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What Took You So Long?
Curtiss-Wright's history stretches back to the Wright brothers and Kitty Hawk.
Elaine Pofeldt

(FORTUNE Small Business) - Most companies that shoot up from saplings to a billion in sales take between four and 12 years to do so, according to consultant Dave Thomson. Others take somewhat longer, as did Curtiss-Wright, which needed about 60 years. The aerospace and defense contractor--the product of a 1929 merger between Wright Aeronautical, a successor to the Wright brothers' company, and aviation pioneer Curtiss Aeroplane & Motor--first catapulted to $1.3 billion in sales in 1943, when it made P-40 War Hawk planes during World War II. But the Roseland, N.J., firm gradually shifted from aircraft-engine making to other types of contracting, and revenues eroded to $330 million by 2000. Because Curtiss-Wright had not invested sufficiently in R&D, its pipeline of contracts to make airplane components for defense contractors began to dry up.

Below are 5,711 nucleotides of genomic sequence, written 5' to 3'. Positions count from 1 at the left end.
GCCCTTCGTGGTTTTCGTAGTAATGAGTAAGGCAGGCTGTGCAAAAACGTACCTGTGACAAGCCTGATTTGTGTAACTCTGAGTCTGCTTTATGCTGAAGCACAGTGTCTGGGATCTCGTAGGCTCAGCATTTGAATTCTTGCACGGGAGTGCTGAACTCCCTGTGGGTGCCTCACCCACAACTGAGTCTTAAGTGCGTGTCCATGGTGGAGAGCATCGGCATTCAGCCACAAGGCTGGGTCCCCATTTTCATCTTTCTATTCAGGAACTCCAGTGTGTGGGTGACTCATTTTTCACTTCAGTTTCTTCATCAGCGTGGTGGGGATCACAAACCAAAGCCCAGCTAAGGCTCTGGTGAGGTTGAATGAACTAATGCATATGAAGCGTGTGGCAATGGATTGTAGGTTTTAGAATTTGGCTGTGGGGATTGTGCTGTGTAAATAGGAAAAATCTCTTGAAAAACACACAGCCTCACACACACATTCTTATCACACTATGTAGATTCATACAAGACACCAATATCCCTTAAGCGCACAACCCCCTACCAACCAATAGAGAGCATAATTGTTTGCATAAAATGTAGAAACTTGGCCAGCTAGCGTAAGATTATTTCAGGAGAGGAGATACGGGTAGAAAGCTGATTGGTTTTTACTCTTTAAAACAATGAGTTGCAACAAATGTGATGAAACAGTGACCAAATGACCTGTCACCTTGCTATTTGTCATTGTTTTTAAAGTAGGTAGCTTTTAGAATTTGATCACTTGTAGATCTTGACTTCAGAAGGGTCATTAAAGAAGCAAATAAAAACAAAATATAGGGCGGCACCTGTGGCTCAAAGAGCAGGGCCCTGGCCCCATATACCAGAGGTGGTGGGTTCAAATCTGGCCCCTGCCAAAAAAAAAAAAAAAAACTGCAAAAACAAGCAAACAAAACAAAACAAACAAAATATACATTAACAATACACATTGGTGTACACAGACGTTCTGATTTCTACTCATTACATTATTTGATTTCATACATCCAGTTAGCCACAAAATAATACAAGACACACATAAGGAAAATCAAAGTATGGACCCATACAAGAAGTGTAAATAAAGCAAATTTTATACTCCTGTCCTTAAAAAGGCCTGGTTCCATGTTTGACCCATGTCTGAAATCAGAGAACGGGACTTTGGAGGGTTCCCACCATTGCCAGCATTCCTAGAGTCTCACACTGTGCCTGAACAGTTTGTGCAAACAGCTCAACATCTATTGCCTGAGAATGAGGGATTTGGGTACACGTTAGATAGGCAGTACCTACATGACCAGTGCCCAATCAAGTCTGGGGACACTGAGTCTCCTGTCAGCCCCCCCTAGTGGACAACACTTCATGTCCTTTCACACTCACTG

Today, Curtiss-Wright is back on the fast track. In 2000, Marty Benante, now 53, a longtime employee who managed the production of parts for the F-16 Fighting Falcon Fighter Jet, became CEO. He raised about $60 million by unloading real estate and acquired more than 35 companies, mostly in defense, that had the potential to return at least 12% on their purchase price in three years. Benante's genius was anticipating what kinds of technologies his customers, which include Boeing and Lockheed Martin, needed. The firm's sales have grown an average of 29% a year since 2000, to $1.1 billion, and profits have risen an average 16% annually. Says Myles Walton, an analyst at CIBC World Markets in Boston: "Acquisitions certainly fed fuel into the fire of growth since 2001."

Benante also continually communicates Curtiss-Wright's vision of technological leadership: "When you have great people who are willing to work together on a shared strategy, you can do very, very good things with a company." CIBC's Walton predicts good times ahead and thinks it will achieve sales growth near 10% for 2006. Top of page

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